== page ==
Looking for Billy Zoom

X was the West's great punk hope. But now they're finding more fun in their new worlds.

Yet for all the mainstream rage against Mohawks and safety pins, what mattered was the new music. It was more than a simple rebellion against the likes of Genesis and Peter Frampton. Doe and Cervenkova sang of a Los Angeles aswirl in an ocean of decadence and decay, where not even an endless supply of drugs, sex or false Hollywood glamour could disguise an unspoken class system. Balanced against the brutal pounding of Bonebrake and the super loud rockabilly-meets-the-Ramones guitar of Zoom, their voices blended unevenly, raw and desperate, tapping into the deeper American experience like a pair of post-nuclear Weavers.

The music and culture were dangerous then. In 1980, Cervenkova couldn't get on a bus or be served in a restaurant with her tattoos and blue hair; now it's fodder for a thousand boutique shops. "What they've done is defanged, declawed anything that could be a threat -- it's now co-opted immediately by the advertising industry," Cervenkova laments. "This is the first generation to my mind that can't rebel, they just can't -- okay, maybe Tupac Shakur. It's really sickening. No matter what they do, ten seconds later it's on a Nike ad. What more can they do besides shave their heads and put on huge nose rings and eyebrow rings and tattoos? I suggest bombs and overthrowing the government, but you go to prison for that, I suppose. They don't care about that anyway."

The only solution is to keep working. Cervenkova already has nine X albums and two solo CDs behind her, along with a continuing spoken-word career. And now, with Bonebrake and Freeman, there's Auntie Christ. "At some point Matt's going to have to go back to Rancid," Cervenkova says casually. "That's the deal. Then I might not want to do this anymore. I don't want to go through this replacing people. You can't replace people. I didn't want to replace Tony either. They're not like things. They're people. They're artists."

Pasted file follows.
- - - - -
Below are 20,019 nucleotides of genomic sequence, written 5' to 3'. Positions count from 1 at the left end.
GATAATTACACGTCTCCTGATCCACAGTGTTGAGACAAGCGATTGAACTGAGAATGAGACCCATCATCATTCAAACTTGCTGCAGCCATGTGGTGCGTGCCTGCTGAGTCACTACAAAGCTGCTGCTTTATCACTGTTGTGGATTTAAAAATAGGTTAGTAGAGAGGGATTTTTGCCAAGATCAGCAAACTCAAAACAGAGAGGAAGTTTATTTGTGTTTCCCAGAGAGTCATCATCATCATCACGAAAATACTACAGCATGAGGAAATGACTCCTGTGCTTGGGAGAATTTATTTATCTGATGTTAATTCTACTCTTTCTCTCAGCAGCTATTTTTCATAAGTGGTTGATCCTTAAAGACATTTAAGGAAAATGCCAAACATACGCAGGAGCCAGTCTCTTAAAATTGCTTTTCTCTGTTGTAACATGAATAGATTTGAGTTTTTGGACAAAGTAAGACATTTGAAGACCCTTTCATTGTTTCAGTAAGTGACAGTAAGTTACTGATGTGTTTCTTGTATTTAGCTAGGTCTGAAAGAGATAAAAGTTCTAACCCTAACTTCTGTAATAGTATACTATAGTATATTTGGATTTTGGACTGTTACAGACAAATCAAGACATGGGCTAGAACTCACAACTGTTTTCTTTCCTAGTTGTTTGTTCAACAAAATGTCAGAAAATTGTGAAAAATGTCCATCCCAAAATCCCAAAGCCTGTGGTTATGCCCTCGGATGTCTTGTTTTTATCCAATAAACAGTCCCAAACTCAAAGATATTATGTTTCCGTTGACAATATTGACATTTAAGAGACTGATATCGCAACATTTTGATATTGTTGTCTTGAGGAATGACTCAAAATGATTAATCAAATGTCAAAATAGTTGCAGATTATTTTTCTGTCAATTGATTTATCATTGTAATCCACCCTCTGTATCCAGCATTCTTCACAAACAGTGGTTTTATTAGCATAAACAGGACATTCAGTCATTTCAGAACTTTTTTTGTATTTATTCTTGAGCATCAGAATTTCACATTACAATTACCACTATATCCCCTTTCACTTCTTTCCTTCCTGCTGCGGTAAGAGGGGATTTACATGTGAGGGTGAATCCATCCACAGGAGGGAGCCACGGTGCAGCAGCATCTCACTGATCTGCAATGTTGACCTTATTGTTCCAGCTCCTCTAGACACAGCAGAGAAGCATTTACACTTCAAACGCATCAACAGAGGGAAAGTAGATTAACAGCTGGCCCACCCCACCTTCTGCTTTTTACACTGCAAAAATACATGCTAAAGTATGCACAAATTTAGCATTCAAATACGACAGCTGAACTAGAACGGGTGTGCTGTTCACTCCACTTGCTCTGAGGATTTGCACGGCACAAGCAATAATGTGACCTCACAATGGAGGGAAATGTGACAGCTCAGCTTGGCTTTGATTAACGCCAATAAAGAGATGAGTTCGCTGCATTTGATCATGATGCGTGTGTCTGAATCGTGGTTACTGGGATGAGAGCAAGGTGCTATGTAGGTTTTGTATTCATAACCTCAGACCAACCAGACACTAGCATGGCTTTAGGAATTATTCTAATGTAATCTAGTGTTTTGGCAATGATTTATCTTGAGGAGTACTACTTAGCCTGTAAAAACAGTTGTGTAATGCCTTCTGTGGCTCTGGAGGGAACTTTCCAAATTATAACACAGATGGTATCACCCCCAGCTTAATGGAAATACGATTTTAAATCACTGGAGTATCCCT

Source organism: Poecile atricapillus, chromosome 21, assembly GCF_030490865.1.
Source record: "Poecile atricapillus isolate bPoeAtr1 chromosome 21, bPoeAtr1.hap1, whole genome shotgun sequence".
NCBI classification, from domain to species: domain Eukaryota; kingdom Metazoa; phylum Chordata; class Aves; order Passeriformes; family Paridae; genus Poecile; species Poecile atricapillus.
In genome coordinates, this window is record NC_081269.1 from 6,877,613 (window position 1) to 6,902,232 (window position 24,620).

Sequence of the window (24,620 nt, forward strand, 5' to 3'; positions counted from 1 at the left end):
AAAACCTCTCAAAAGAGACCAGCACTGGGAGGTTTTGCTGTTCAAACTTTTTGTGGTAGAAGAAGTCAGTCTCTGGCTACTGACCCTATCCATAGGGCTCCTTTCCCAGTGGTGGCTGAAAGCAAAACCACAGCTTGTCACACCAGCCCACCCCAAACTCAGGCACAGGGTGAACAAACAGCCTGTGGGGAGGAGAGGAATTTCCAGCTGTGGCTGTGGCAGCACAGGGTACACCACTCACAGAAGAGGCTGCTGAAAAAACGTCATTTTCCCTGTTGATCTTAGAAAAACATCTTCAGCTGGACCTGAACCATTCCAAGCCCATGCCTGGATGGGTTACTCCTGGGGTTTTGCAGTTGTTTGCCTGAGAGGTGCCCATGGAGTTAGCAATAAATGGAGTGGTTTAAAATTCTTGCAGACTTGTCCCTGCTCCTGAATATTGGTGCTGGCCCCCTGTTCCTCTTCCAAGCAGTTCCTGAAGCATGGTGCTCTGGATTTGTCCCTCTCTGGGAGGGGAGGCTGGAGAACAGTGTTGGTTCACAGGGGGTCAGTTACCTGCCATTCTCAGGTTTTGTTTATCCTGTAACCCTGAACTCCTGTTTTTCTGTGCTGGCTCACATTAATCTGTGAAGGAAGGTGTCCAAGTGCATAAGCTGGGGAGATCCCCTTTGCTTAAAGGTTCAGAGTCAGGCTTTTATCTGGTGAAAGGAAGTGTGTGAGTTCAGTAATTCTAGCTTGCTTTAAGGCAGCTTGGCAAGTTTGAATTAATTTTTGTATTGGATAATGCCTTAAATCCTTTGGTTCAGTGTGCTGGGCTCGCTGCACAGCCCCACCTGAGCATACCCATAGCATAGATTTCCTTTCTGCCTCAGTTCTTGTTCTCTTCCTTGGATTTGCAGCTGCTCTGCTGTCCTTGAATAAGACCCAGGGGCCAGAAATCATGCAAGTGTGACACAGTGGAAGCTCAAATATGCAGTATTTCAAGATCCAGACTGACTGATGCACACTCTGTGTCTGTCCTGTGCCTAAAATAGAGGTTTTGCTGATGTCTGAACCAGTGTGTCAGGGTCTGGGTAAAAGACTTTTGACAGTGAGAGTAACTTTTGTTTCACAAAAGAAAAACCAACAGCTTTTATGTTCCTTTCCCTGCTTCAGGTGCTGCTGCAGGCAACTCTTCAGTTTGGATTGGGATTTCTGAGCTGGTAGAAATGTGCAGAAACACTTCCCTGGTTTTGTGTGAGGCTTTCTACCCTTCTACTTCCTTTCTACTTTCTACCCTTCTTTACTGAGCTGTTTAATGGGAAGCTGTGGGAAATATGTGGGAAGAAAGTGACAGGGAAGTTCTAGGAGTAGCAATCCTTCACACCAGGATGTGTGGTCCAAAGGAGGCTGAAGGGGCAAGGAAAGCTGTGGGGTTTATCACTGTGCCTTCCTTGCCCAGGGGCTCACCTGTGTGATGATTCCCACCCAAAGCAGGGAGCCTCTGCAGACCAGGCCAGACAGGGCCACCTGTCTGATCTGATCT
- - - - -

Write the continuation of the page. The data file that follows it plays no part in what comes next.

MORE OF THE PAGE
Breakfast at the Ma Maison Sofitel seems just like home to Michael Blake, a genial hardhead in fresh denims who once prowled L.A.'s lowly streets in classic starving artist mode. That was before Kevin Costner made a movie from Blake's script, Dances with Wolves. So this morning he's dining in the hotel restaurant, joking with friends Tony Gilkyson and D.J. Bonebrake about the old times, back when X was king.

Bonebrake can still remember a 1986 gig when he found Blake outside the band's hotel writing out his Wolves story in longhand. Now Blake, Gilkyson and Bonebrake have just collaborated on the writer's first spoken-word album, End of the Century, which puts music behind Blake's dark musings. It's the first project for Gilkyson since he left X. The music was produced by Gilkyson and stretches from the up-tempo roots of "After Seeing John Doe at Raji's" to the edgy guitar rock of "Boy in the Rain."

It's also louder, but not necessarily darker, than the solo album Gilkyson is now recording. Ballads such as "Home in Angelino" are closer to his country work with Rosie Flores or old Flying Burrito Brothers records than to punk -- which indicates that for Gilkyson, X's possible return to its primal sound was not a welcome suggestion.

"I didn't want to redefine my guitar playing to the point that I felt I was compromising who I was as a guitar player," Gilkyson says. "I had given X ten years of my life, and a lot of that time I had to sit and wonder if this was really working -- for me and for them.

"When we would go on tour I would encounter nostalgia for the old band. I figured after ten years, that's a pretty good shot. If the band was going to reroute and become a hard core punk-rock band again, I can go along with that to a certain degree, but there's other stuff that I want to do."

For Gilkyson, filling the space left by the dynamic, bizarre figure of Billy Zoom wasn't easy. "The Billy thing was something none of us could ever really deal with," Cervenkova says now. "If we had known the bullshit we would have to go through to try to stay together and play music, we never would have done it after Billy quit. It was so hard. It was really hard on [Gilkyson]. People didn't ever really give him the credit he deserved."

See How We Are was dominated by the brief partnership of John Doe and Dave Alvin, but Gilkyson fans could have found a reason to believe in "He's Got a She," a track from Cervenkova's first solo album dominated by some frantic Gilkyson playing. His true showcase didn't come until 1993's hey Zeus!, a decent enough record that was largely ignored.

"X was a band that gave everything it had," says Blake, who hopes to unite with Bonebrake and Gilkyson for a tour this year. "X was a band that really hung in there against all kinds of reverses, all kinds of rejection, despite the success that they had. They hung together a very long time. It was truly great what they did, but I think it's time for it to be over."

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